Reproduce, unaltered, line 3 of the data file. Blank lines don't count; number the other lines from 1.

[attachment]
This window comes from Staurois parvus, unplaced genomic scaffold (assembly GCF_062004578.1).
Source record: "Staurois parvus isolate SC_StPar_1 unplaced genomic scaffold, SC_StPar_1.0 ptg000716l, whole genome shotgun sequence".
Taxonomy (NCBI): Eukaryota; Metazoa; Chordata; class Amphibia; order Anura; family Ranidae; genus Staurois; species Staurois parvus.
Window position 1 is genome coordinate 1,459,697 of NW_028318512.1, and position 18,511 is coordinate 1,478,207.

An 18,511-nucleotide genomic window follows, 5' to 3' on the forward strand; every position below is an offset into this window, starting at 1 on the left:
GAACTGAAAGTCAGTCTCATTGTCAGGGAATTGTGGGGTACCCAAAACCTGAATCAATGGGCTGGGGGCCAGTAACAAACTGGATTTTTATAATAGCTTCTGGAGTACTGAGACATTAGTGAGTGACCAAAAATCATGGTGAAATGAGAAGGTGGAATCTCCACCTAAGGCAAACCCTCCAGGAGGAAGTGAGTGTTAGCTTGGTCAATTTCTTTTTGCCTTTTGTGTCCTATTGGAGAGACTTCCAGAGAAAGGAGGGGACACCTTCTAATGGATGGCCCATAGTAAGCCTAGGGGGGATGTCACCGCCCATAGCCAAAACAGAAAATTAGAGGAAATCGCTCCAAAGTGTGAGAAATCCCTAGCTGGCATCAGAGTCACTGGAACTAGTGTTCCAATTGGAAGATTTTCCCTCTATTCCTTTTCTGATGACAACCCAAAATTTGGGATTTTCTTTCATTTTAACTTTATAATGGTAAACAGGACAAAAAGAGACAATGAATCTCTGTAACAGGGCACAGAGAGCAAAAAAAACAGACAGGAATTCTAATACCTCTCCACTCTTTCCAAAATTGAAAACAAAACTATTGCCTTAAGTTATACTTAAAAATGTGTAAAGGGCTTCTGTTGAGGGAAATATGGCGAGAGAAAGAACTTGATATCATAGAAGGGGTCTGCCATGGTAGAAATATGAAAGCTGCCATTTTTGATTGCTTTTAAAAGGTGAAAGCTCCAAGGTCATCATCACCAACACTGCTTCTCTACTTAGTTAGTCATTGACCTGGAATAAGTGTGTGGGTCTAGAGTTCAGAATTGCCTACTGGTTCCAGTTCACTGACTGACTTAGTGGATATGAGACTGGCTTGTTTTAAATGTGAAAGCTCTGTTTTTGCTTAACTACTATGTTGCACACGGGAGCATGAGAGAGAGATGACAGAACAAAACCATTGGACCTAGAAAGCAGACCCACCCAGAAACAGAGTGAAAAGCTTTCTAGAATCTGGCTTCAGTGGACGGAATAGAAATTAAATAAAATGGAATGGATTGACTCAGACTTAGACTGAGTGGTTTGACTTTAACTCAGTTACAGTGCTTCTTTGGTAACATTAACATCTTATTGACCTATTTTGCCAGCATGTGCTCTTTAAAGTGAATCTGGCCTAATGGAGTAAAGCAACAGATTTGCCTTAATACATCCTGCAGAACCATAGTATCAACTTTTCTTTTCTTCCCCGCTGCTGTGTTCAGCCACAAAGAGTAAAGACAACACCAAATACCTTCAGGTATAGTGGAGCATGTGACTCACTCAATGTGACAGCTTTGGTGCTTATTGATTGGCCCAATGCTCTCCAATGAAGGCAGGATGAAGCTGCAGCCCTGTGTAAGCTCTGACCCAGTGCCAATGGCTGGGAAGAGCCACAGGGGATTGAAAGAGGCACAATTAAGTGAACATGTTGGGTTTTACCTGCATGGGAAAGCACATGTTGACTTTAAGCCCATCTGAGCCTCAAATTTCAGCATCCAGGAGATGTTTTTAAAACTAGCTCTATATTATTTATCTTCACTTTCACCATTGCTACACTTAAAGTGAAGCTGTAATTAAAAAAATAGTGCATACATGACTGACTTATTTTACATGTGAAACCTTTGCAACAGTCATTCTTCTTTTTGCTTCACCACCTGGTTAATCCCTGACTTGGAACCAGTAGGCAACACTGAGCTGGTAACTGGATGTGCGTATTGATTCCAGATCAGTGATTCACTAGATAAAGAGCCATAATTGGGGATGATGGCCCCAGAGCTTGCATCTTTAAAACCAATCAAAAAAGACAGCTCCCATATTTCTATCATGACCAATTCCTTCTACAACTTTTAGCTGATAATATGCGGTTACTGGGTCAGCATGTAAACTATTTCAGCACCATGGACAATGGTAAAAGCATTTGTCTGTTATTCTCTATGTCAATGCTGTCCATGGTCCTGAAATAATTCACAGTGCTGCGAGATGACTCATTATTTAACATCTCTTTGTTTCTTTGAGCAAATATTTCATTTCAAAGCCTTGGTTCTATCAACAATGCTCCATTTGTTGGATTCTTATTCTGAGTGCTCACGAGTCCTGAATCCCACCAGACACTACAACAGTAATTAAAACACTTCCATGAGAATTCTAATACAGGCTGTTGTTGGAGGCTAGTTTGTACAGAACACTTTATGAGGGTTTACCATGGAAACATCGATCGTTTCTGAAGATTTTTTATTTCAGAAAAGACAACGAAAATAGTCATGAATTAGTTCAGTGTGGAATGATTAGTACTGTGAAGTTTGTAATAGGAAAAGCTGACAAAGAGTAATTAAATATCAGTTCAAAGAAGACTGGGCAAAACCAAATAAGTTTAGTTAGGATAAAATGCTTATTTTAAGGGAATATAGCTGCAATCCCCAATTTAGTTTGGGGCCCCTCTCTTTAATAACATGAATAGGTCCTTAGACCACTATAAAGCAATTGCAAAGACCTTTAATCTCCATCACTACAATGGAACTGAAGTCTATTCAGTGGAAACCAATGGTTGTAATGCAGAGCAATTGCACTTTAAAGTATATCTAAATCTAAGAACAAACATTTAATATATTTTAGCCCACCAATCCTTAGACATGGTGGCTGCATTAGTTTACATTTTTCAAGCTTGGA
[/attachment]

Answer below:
Taxonomy (NCBI): Eukaryota; Metazoa; Chordata; class Amphibia; order Anura; family Ranidae; genus Staurois; species Staurois parvus.